source: Getty Images
Timbers’ captain Will Johnson is in his first season with Portland after five years in Salt Lake, winning an MLS Cup with RSL in 2009. (Photo: Getty Images.)

“For me, the record in the playoffs is even,” said former RSL, current Portland midfielder Will Johnson, optimistically. “Whatever the regular-season statistics are, they are what they are, but this is the playoffs now so it’s a brand new slate.”

Still, when trying to explain a streak that spans three seasons, the things to look for are commonalities, and there’s nothing more endemic to Salt Lake than how they play. Though players like Javier Morales, Kyle Beckerman, and Nick Rimando have been stars throughout their run, different cast members have been able to step into what’s been a consistent approach. Throughout Kreis’s time in charge, the team has remained committed to a short passing style, usually played out of a formation reliant on a diamond midfield.

RSL did change out of that approach for their first semifinal leg in Los Angeles, something Kreis would later call a mistake. Against Portland, expect RSL to stick with what works.

“The nice thing is that we played Seattle and they play a diamond,” Porter explains. “There’s not a ton of tactical changes that weíre going to have to make. A lot of the same things we will want to exploit against Salt Lake are things we wanted to exploit against Seattle.”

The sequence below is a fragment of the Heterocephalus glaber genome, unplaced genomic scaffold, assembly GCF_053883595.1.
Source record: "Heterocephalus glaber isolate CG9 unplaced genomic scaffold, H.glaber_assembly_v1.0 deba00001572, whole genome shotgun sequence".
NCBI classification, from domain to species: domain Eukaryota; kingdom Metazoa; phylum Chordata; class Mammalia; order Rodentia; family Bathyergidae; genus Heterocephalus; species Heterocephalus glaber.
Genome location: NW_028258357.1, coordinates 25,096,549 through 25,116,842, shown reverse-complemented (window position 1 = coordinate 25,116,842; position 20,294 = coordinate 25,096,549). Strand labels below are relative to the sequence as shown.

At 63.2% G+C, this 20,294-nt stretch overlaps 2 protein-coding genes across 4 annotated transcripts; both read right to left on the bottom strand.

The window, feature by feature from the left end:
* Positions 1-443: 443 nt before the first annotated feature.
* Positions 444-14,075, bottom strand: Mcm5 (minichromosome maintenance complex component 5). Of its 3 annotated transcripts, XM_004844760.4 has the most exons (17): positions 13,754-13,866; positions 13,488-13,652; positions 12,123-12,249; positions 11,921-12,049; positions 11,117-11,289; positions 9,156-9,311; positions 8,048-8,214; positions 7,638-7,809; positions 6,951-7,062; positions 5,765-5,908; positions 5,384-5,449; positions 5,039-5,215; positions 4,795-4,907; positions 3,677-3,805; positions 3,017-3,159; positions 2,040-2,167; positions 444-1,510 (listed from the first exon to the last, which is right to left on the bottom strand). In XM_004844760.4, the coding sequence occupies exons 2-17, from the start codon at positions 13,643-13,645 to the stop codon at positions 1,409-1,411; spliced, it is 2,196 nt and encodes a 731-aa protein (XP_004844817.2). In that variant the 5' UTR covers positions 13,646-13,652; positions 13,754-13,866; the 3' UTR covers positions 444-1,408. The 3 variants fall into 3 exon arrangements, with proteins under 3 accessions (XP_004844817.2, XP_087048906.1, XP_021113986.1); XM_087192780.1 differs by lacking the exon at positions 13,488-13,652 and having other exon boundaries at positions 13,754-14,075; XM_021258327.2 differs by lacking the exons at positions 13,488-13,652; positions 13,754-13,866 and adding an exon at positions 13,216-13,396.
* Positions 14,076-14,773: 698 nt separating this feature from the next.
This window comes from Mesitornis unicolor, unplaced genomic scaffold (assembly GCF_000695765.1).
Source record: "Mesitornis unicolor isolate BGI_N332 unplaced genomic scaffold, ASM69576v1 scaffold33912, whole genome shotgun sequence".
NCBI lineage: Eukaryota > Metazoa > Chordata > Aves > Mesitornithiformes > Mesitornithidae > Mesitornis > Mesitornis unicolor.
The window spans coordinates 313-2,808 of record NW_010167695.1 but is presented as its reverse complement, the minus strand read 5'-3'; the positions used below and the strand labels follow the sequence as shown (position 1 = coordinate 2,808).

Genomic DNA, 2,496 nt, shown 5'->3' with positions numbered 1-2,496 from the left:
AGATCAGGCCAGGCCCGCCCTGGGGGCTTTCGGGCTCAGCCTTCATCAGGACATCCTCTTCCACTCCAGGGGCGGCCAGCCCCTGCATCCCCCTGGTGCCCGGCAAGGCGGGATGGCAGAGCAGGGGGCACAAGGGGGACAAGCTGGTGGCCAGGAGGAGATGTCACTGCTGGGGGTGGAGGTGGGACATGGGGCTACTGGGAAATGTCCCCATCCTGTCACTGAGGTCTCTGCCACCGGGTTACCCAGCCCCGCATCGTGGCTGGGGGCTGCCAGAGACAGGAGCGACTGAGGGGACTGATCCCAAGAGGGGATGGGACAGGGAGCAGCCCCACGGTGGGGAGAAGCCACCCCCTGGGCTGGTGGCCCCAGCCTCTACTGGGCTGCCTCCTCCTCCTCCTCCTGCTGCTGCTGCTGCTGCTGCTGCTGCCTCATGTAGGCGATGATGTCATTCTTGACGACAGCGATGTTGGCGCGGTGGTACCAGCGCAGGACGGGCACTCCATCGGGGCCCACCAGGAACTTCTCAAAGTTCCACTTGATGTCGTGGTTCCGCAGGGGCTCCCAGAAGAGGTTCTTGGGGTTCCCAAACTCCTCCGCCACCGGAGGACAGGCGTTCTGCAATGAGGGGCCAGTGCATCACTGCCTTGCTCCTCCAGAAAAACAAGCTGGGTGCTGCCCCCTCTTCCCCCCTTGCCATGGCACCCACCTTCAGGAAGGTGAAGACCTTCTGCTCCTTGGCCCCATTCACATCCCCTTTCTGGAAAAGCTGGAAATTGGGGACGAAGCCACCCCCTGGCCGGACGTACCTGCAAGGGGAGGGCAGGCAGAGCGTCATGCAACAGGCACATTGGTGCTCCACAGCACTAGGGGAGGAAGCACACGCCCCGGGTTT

That’s if truly exploiting RSL is even possible. Theirs is an approach that’s seen them finish no lower than third in the West since winning the title four years ago. Yet after eliminating the two-time defending champions in the previous round, this may be RSL’s best chance since 2009 to regain that title. In addition to their dominance over Portland, RSL beat Houston in the teams’ only meeting this year, and although they fell at home to Sporting in July, the game was a controversial one – the type of aberration that’s unlikely to be replicated should the teams meet on December 7.

But first things first. If Real Salt Lake are going to challenge for their second league title, they’ll have to dispatch the league’s hottest team. Fortunately for them, recent history tells us Portland’s yet to figure out how to get past RSL.

NWSL Playoffs set: Portland, Washington, Chicago, Western New York

@WNYFlash